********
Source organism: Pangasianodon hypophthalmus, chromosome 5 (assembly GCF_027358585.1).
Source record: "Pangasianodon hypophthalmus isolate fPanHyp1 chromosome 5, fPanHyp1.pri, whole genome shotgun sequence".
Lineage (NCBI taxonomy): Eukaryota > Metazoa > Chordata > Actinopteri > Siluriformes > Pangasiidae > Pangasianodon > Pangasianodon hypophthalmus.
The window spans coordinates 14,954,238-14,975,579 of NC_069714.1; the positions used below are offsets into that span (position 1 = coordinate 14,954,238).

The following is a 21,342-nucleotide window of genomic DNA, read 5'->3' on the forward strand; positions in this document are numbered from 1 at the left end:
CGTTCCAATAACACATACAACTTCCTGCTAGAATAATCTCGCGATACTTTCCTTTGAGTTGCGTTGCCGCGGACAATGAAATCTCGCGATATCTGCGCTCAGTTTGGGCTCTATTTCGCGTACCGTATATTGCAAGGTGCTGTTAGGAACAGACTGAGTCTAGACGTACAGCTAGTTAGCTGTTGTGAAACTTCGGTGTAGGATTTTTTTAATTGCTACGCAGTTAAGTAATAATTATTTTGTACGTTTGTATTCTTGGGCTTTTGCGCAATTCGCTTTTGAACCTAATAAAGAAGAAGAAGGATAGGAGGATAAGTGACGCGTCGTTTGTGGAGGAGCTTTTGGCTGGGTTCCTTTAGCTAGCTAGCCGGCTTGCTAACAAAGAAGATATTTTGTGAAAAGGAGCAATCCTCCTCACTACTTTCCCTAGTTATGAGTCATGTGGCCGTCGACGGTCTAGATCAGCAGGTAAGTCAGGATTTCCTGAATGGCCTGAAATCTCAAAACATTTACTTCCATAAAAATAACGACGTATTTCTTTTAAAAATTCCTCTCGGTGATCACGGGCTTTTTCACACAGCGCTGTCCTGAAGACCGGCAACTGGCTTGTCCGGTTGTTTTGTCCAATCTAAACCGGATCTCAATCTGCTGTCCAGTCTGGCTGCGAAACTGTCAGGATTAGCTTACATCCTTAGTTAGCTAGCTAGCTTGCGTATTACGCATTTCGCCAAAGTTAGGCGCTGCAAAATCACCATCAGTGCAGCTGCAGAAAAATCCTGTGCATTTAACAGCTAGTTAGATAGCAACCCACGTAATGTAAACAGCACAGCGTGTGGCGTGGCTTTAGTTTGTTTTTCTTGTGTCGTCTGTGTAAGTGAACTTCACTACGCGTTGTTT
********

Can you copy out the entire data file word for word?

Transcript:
Source organism: Pangasianodon hypophthalmus, chromosome 5 (assembly GCF_027358585.1).
Source record: "Pangasianodon hypophthalmus isolate fPanHyp1 chromosome 5, fPanHyp1.pri, whole genome shotgun sequence".
Lineage (NCBI taxonomy): Eukaryota > Metazoa > Chordata > Actinopteri > Siluriformes > Pangasiidae > Pangasianodon > Pangasianodon hypophthalmus.
The window spans coordinates 14,954,238-14,975,579 of NC_069714.1; the positions used below are offsets into that span (position 1 = coordinate 14,954,238).

The following is a 21,342-nucleotide window of genomic DNA, read 5'->3' on the forward strand; positions in this document are numbered from 1 at the left end:
CGTTCCAATAACACATACAACTTCCTGCTAGAATAATCTCGCGATACTTTCCTTTGAGTTGCGTTGCCGCGGACAATGAAATCTCGCGATATCTGCGCTCAGTTTGGGCTCTATTTCGCGTACCGTATATTGCAAGGTGCTGTTAGGAACAGACTGAGTCTAGACGTACAGCTAGTTAGCTGTTGTGAAACTTCGGTGTAGGATTTTTTTAATTGCTACGCAGTTAAGTAATAATTATTTTGTACGTTTGTATTCTTGGGCTTTTGCGCAATTCGCTTTTGAACCTAATAAAGAAGAAGAAGGATAGGAGGATAAGTGACGCGTCGTTTGTGGAGGAGCTTTTGGCTGGGTTCCTTTAGCTAGCTAGCCGGCTTGCTAACAAAGAAGATATTTTGTGAAAAGGAGCAATCCTCCTCACTACTTTCCCTAGTTATGAGTCATGTGGCCGTCGACGGTCTAGATCAGCAGGTAAGTCAGGATTTCCTGAATGGCCTGAAATCTCAAAACATTTACTTCCATAAAAATAACGACGTATTTCTTTTAAAAATTCCTCTCGGTGATCACGGGCTTTTTCACACAGCGCTGTCCTGAAGACCGGCAACTGGCTTGTCCGGTTGTTTTGTCCAATCTAAACCGGATCTCAATCTGCTGTCCAGTCTGGCTGCGAAACTGTCAGGATTAGCTTACATCCTTAGTTAGCTAGCTAGCTTGCGTATTACGCATTTCGCCAAAGTTAGGCGCTGCAAAATCACCATCAGTGCAGCTGCAGAAAAATCCTGTGCATTTAACAGCTAGTTAGATAGCAACCCACGTAATGTAAACAGCACAGCGTGTGGCGTGGCTTTAGTTTGTTTTTCTTGTGTCGTCTGTGTAAGTGAACTTCACTACGCGTTGTTT